“Being a therapist has allowed me to turn my suffering into meaning and help guide others as well.”
What was your path to becoming a therapist?
I decided to become a therapist while I was in a rehabilitation facility. I had gone off the rails after my brother died of cancer when he was 19 and I used substances to cope with the pain. I wanted to turn my pain into meaning and help other people who suffer. I have worked in a state-run family clinic, luxury rehab settings, adolescent mental health treatment centers, and private practice for less acute cases (depression, anxiety, relationship issues, and life coaching). Being a therapist has allowed me to turn my suffering into meaning and help guide others as well. It has been the greatest honor of my life to be invited into other people's worlds in the therapy room.
What should someone know about working with you?
I am really laid-back; I enjoy jam bands, 90s hip hop, outlaw country, indie rock, classical music, 80s pop, you name it. I like to get to know my clients before we dive into the messy stuff, so my first question will likely be, "What was your favorite music when you were a teenager?" rather than, "What is the most traumatic thing that has ever happened to you?" I believe family history and upbringing have a major impact on current relationships, worldviews, and personality, so be ready to talk about your family. I don't believe there is a one-size-fits-all way to approach therapy, so I will tailor your treatment to your needs.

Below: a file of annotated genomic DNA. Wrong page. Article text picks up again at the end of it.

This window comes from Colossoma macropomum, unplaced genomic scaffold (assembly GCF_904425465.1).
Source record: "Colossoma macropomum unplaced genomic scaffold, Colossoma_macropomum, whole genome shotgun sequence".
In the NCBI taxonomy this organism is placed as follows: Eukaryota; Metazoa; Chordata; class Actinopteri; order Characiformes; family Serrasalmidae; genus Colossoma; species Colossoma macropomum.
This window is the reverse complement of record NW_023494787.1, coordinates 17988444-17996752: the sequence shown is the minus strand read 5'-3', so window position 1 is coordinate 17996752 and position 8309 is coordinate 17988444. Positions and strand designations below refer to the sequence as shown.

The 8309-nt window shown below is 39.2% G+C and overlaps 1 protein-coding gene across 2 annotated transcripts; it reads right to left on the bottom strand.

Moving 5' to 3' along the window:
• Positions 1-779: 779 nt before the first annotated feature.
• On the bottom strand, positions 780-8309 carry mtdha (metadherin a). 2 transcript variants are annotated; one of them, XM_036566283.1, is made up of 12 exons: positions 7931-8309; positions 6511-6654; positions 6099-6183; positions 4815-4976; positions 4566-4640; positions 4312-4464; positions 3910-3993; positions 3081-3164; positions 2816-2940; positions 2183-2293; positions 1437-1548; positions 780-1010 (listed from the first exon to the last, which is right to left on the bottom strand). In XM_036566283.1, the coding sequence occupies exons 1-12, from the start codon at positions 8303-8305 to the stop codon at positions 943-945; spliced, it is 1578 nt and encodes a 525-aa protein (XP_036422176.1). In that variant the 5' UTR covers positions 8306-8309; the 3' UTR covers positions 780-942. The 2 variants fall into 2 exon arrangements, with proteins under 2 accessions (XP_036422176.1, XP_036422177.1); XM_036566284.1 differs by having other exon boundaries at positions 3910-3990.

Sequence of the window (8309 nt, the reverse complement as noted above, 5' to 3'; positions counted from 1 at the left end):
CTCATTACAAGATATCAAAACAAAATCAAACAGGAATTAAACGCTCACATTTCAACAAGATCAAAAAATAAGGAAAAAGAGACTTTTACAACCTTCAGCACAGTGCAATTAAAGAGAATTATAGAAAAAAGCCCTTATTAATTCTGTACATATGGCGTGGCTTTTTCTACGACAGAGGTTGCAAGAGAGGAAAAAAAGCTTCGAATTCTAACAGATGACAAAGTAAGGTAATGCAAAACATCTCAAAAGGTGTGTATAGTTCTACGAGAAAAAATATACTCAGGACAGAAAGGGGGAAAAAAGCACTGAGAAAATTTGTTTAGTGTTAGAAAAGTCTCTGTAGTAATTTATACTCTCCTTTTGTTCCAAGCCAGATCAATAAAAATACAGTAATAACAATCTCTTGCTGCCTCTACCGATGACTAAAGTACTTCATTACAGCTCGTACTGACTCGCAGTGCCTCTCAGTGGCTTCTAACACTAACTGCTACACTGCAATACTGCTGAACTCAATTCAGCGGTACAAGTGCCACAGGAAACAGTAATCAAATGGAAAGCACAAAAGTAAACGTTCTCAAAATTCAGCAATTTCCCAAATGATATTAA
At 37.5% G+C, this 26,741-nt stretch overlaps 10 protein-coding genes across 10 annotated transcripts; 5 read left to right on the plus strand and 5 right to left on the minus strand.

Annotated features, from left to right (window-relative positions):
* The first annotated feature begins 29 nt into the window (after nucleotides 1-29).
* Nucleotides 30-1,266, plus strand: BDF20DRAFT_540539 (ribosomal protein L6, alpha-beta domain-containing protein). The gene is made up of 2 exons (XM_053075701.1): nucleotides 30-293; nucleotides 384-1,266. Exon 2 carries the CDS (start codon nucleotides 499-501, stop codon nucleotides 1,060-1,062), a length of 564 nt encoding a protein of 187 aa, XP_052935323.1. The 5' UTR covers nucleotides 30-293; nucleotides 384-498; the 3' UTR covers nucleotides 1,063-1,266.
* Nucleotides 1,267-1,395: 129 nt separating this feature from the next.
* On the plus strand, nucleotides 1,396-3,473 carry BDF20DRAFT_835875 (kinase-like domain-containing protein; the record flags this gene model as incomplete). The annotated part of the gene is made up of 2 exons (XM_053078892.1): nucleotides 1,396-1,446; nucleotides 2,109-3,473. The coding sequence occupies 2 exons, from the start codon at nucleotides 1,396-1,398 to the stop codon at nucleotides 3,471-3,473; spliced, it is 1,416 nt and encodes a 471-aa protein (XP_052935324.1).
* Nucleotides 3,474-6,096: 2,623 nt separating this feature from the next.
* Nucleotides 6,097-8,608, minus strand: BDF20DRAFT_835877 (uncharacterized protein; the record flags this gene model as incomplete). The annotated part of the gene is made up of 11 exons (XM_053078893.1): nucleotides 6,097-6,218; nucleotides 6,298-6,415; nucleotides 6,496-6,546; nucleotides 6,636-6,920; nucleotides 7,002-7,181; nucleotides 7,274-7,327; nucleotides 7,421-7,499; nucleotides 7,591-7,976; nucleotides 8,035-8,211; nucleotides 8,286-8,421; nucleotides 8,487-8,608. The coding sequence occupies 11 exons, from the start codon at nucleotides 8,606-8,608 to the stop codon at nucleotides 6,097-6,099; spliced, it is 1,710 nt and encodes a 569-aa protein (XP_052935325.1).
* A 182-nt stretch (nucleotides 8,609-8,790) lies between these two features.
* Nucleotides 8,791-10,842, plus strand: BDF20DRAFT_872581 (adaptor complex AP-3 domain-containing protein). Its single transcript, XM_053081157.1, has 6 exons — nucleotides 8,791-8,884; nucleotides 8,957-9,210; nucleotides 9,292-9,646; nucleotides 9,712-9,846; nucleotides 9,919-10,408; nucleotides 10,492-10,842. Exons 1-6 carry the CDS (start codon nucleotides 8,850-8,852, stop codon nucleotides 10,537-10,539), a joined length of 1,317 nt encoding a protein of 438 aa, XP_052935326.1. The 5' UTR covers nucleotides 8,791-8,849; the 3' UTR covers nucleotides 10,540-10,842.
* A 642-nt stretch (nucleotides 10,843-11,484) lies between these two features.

How do your core values shape your approach to therapy?
I have worked with different people from all walks of life. Every time I meet a new client, I feel honored to get to know them and experience a part of their life. Curiosity is my biggest tool and it is what guides my practice. I have done a lot of work to recognize my biases and preconceived notions. I am aware of them and do my absolute best to maintain a healthy and nonjudgmental environment.
“It has been the greatest honor of my life to be invited into other people's worlds in the therapy room.”